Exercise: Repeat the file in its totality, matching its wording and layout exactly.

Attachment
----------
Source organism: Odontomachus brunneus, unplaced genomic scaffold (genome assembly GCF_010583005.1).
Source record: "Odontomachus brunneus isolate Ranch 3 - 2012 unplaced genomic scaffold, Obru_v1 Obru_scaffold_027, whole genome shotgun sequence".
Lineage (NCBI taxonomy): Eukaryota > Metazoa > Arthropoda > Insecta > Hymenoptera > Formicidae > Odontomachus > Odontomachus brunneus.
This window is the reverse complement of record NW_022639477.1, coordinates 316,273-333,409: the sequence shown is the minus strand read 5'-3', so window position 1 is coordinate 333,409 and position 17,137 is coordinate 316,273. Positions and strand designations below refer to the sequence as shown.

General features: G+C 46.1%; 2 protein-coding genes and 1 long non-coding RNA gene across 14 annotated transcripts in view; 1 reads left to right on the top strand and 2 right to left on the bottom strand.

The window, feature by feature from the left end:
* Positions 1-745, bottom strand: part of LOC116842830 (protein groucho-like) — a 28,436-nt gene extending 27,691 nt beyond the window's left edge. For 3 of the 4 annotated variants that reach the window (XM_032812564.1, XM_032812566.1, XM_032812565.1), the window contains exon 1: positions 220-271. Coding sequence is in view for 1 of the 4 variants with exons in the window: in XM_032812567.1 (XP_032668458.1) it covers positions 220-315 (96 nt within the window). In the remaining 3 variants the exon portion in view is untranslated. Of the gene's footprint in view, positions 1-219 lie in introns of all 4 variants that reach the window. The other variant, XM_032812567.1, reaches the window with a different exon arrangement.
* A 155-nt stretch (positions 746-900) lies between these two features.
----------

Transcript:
Source organism: Odontomachus brunneus, unplaced genomic scaffold (genome assembly GCF_010583005.1).
Source record: "Odontomachus brunneus isolate Ranch 3 - 2012 unplaced genomic scaffold, Obru_v1 Obru_scaffold_027, whole genome shotgun sequence".
Lineage (NCBI taxonomy): Eukaryota > Metazoa > Arthropoda > Insecta > Hymenoptera > Formicidae > Odontomachus > Odontomachus brunneus.
This window is the reverse complement of record NW_022639477.1, coordinates 316,273-333,409: the sequence shown is the minus strand read 5'-3', so window position 1 is coordinate 333,409 and position 17,137 is coordinate 316,273. Positions and strand designations below refer to the sequence as shown.

General features: G+C 46.1%; 2 protein-coding genes and 1 long non-coding RNA gene across 14 annotated transcripts in view; 1 reads left to right on the top strand and 2 right to left on the bottom strand.

The window, feature by feature from the left end:
* Positions 1-745, bottom strand: part of LOC116842830 (protein groucho-like) — a 28,436-nt gene extending 27,691 nt beyond the window's left edge. For 3 of the 4 annotated variants that reach the window (XM_032812564.1, XM_032812566.1, XM_032812565.1), the window contains exon 1: positions 220-271. Coding sequence is in view for 1 of the 4 variants with exons in the window: in XM_032812567.1 (XP_032668458.1) it covers positions 220-315 (96 nt within the window). In the remaining 3 variants the exon portion in view is untranslated. Of the gene's footprint in view, positions 1-219 lie in introns of all 4 variants that reach the window. The other variant, XM_032812567.1, reaches the window with a different exon arrangement.
* A 155-nt stretch (positions 746-900) lies between these two features.